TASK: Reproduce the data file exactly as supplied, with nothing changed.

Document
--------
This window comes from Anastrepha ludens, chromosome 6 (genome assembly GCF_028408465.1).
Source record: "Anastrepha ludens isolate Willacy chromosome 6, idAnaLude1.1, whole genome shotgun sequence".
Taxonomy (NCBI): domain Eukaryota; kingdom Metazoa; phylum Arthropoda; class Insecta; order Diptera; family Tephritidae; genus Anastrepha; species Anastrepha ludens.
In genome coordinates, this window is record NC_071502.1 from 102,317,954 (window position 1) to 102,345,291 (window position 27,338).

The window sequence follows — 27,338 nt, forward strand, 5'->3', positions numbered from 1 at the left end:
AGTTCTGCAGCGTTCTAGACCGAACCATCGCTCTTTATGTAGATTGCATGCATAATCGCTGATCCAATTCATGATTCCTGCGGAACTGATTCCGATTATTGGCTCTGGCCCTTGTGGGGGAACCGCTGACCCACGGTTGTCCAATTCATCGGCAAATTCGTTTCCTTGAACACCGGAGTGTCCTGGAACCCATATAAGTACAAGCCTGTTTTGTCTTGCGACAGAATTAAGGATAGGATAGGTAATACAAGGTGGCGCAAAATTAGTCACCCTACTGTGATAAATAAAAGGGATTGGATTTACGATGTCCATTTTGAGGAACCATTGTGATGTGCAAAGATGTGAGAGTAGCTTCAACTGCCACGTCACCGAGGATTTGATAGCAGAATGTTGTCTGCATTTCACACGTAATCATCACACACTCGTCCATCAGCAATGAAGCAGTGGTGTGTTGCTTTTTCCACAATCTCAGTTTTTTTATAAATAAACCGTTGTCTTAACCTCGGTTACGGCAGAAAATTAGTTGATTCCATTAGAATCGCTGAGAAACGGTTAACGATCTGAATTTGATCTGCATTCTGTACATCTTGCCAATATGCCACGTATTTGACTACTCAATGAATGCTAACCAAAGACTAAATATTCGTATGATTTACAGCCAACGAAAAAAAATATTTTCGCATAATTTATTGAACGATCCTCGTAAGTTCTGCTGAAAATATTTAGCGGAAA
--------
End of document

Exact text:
This window comes from Anastrepha ludens, chromosome 6 (genome assembly GCF_028408465.1).
Source record: "Anastrepha ludens isolate Willacy chromosome 6, idAnaLude1.1, whole genome shotgun sequence".
Taxonomy (NCBI): domain Eukaryota; kingdom Metazoa; phylum Arthropoda; class Insecta; order Diptera; family Tephritidae; genus Anastrepha; species Anastrepha ludens.
In genome coordinates, this window is record NC_071502.1 from 102,317,954 (window position 1) to 102,345,291 (window position 27,338).

The window sequence follows — 27,338 nt, forward strand, 5'->3', positions numbered from 1 at the left end:
AGTTCTGCAGCGTTCTAGACCGAACCATCGCTCTTTATGTAGATTGCATGCATAATCGCTGATCCAATTCATGATTCCTGCGGAACTGATTCCGATTATTGGCTCTGGCCCTTGTGGGGGAACCGCTGACCCACGGTTGTCCAATTCATCGGCAAATTCGTTTCCTTGAACACCGGAGTGTCCTGGAACCCATATAAGTACAAGCCTGTTTTGTCTTGCGACAGAATTAAGGATAGGATAGGTAATACAAGGTGGCGCAAAATTAGTCACCCTACTGTGATAAATAAAAGGGATTGGATTTACGATGTCCATTTTGAGGAACCATTGTGATGTGCAAAGATGTGAGAGTAGCTTCAACTGCCACGTCACCGAGGATTTGATAGCAGAATGTTGTCTGCATTTCACACGTAATCATCACACACTCGTCCATCAGCAATGAAGCAGTGGTGTGTTGCTTTTTCCACAATCTCAGTTTTTTTATAAATAAACCGTTGTCTTAACCTCGGTTACGGCAGAAAATTAGTTGATTCCATTAGAATCGCTGAGAAACGGTTAACGATCTGAATTTGATCTGCATTCTGTACATCTTGCCAATATGCCACGTATTTGACTACTCAATGAATGCTAACCAAAGACTAAATATTCGTATGATTTACAGCCAACGAAAAAAAATATTTTCGCATAATTTATTGAACGATCCTCGTAAGTTCTGCTGAAAATATTTAGCGGAAA